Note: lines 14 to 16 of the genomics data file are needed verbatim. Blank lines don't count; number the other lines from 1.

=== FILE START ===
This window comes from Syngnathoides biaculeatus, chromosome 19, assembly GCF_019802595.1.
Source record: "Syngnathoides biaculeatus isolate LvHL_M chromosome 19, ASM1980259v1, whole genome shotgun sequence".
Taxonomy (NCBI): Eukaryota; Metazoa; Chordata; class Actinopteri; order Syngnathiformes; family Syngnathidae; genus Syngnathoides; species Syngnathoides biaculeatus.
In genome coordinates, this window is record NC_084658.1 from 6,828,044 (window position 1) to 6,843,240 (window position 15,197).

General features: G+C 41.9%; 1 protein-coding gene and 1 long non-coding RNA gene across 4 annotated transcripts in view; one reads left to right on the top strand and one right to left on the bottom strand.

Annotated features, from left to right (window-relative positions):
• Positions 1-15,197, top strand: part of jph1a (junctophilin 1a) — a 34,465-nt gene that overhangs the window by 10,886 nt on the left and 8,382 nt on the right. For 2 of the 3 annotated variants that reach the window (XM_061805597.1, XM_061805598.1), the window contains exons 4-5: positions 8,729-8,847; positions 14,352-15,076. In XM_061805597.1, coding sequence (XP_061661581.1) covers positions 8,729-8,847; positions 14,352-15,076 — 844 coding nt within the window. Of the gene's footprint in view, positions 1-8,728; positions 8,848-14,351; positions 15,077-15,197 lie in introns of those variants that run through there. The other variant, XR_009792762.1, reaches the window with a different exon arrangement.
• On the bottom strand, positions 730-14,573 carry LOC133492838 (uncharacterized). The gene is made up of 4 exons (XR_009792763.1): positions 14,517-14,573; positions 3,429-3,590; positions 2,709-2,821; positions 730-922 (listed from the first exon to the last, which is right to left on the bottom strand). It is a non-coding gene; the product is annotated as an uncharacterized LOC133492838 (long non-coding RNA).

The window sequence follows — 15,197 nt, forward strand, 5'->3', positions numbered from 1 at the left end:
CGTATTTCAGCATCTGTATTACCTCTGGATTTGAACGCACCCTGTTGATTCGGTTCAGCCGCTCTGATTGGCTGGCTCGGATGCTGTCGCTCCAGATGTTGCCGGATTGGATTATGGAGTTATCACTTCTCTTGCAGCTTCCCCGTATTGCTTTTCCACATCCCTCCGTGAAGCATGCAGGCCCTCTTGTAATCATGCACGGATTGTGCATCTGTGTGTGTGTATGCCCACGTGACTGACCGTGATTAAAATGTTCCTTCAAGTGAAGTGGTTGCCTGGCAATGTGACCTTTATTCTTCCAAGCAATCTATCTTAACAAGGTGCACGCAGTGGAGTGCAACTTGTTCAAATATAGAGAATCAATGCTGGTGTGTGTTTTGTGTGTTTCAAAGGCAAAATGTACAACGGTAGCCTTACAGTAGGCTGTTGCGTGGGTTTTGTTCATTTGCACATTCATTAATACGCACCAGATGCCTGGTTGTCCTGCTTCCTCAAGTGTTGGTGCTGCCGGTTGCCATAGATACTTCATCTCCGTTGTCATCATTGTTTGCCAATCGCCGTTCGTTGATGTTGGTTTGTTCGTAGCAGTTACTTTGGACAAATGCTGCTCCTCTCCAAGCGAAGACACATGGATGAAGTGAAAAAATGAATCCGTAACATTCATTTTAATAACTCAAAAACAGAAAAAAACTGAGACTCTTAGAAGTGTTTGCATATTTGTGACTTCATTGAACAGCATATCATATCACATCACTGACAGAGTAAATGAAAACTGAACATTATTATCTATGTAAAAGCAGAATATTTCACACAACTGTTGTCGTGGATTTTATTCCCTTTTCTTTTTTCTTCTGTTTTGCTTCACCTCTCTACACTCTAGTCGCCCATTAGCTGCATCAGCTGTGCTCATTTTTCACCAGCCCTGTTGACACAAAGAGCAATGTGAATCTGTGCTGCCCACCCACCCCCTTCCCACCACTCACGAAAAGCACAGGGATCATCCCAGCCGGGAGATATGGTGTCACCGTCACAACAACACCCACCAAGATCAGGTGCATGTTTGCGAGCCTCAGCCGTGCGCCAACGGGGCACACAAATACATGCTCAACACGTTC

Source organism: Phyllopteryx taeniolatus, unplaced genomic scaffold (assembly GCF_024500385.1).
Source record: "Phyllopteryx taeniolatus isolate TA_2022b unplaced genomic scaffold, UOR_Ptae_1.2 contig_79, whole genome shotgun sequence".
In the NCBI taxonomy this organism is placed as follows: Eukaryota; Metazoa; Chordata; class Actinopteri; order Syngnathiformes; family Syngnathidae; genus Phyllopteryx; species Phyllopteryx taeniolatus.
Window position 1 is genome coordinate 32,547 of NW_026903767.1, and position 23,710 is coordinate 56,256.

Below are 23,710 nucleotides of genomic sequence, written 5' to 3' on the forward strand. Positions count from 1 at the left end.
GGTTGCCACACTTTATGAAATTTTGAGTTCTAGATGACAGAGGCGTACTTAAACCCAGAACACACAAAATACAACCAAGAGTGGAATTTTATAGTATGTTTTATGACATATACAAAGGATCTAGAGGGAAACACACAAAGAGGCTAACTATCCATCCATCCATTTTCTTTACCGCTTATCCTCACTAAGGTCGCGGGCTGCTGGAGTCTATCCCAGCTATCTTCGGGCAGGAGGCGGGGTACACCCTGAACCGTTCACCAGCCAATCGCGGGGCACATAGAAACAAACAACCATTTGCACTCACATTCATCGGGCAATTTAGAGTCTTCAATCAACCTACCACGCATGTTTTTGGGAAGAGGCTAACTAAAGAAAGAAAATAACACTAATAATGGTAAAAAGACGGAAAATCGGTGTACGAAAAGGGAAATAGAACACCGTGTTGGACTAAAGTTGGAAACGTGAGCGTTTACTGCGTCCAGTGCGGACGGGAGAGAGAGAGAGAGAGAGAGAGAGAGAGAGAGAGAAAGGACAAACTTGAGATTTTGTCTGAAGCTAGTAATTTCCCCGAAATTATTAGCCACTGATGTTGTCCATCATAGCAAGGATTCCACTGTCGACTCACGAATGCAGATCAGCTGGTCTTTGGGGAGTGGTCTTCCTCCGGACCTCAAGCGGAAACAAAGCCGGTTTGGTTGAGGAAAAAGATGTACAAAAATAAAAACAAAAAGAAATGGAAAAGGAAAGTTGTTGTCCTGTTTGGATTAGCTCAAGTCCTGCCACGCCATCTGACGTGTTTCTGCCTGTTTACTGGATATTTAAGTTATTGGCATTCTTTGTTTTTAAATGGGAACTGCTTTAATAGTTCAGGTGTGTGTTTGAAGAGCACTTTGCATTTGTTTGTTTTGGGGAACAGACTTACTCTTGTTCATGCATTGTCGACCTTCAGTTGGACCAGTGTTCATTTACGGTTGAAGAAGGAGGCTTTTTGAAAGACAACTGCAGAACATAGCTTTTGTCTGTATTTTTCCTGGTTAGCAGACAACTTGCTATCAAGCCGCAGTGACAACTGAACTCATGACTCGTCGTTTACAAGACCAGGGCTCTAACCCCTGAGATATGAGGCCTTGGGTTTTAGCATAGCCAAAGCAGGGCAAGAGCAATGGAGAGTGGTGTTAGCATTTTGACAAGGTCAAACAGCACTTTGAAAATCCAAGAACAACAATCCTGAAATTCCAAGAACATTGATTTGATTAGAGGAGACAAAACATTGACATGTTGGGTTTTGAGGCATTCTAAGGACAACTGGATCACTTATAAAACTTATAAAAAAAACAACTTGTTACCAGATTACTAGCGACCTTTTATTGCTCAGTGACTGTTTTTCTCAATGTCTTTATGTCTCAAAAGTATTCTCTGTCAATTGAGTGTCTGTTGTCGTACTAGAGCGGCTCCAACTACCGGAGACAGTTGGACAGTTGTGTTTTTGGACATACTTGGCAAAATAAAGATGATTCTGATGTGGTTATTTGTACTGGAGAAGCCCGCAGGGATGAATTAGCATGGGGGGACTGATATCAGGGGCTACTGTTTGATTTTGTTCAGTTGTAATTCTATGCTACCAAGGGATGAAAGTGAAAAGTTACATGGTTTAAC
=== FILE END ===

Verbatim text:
Window position 1 is genome coordinate 32,547 of NW_026903767.1, and position 23,710 is coordinate 56,256.

Below are 23,710 nucleotides of genomic sequence, written 5' to 3' on the forward strand. Positions count from 1 at the left end.
GGTTGCCACACTTTATGAAATTTTGAGTTCTAGATGACAGAGGCGTACTTAAACCCAGAACACACAAAATACAACCAAGAGTGGAATTTTATAGTATGTTTTATGACATATACAAAGGATCTAGAGGGAAACACACAAAGAGGCTAACTATCCATCCATCCATTTTCTTTACCGCTTATCCTCACTAAGGTCGCGGGCTGCTGGAGTCTATCCCAGCTATCTTCGGGCAGGAGGCGGGGTACACCCTGAACCGTTCACCAGCCAATCGCGGGGCACATAGAAACAAACAACCATTTGCACTCACATTCATCGGGCAATTTAGAGTCTTCAATCAACCTACCACGCATGTTTTTGGGAAGAGGCTAACTAAAGAAAGAAAATAACACTAATAATGGTAAAAAGACGGAAAATCGGTGTACGAAAAGGGAAATAGAACACCGTGTTGGACTAAAGTTGGAAACGTGAGCGTTTACTGCGTCCAGTGCGGACGGGAGAGAGAGAGAGAGAGAGAGAGAGAGAGAGAGAGAAAGGACAAACTTGAGATTTTGTCTGAAGCTAGTAATTTCCCCGAAATTATTAGCCACTGATGTTGTCCATCATAGCAAGGATTCCACTGTCGACTCACGAATGCAGATCAGCTGGTCTTTGGGGAGTGGTCTTCCTCCGGACCTCAAGCGGAAACAAAGCCGGTTTGGTTGAGGAAAAAGATGTACAAAAATAAAAACAAAAAGAAATGGAAAAGGAAAGTTGTTGTCCTGTTTGGATTAGCTCAAGTCCTGCCACGCCATCTGACGTGTTTCTGCCTGTTTACTGGATATTTAAGTTATTGGCATTCTTTGTTTTTAAATGGGAACTGCTTTAATAGTTCAGGTGTGTGTTTGAAGAGCACTTTGCATTTGTTTGTTTTGGGGAACAGACTTACTCTTGTTCATGCATTGTCGACCTTCAGTTGGACCAGTGTTCATTTACGGTTGAAGAAGGAGGCTTTTTGAAAGACAACTGCAGAACATAGCTTTTGTCTGTATTTTTCCTGGTTAGCAGACAACTTGCTATCAAGCCGCAGTGACAACTGAACTCATGACTCGTCGTTTACAAGACCAGGGCTCTAACCCCTGAGATATGAGGCCTTGGGTTTTAGCATAGCCAAAGCAGGGCAAGAGCAATGGAGAGTGGTGTTAGCATTTTGACAAGGTCAAACAGCACTTTGAAAATCCAAGAACAACAATCCTGAAATTCCAAGAACATTGATTTGATTAGAGGAGACAAAACATTGACATGTTGGGTTTTGAGGCATTCTAAGGACAACTGGATCACTTATAAAACTTATAAAAAAAACAACTTGTTACCAGATTACTAGCGACCTTTTATTGCTCAGTGACTGTTTTTCTCAATGTCTTTATGTCTCAAAAGTATTCTCTGTCAATTGAGTGTCTGTTGTCGTACTAGAGCGGCTCCAACTACCGGAGACAGTTGGACAGTTGTGTTTTTGGACATACTTGGCAAAATAAAGATGATTCTGATGTGGTTATTTGTACTGGAGAAGCCCGCAGGGATGAATTAGCATGGGGGGACTGATATCAGGGGCTACTGTTTGATTTTGTTCAGTTGTAATTCTATGCTACCAAGGGATGAAAGTGAAAAGTTACATGGTTTAAC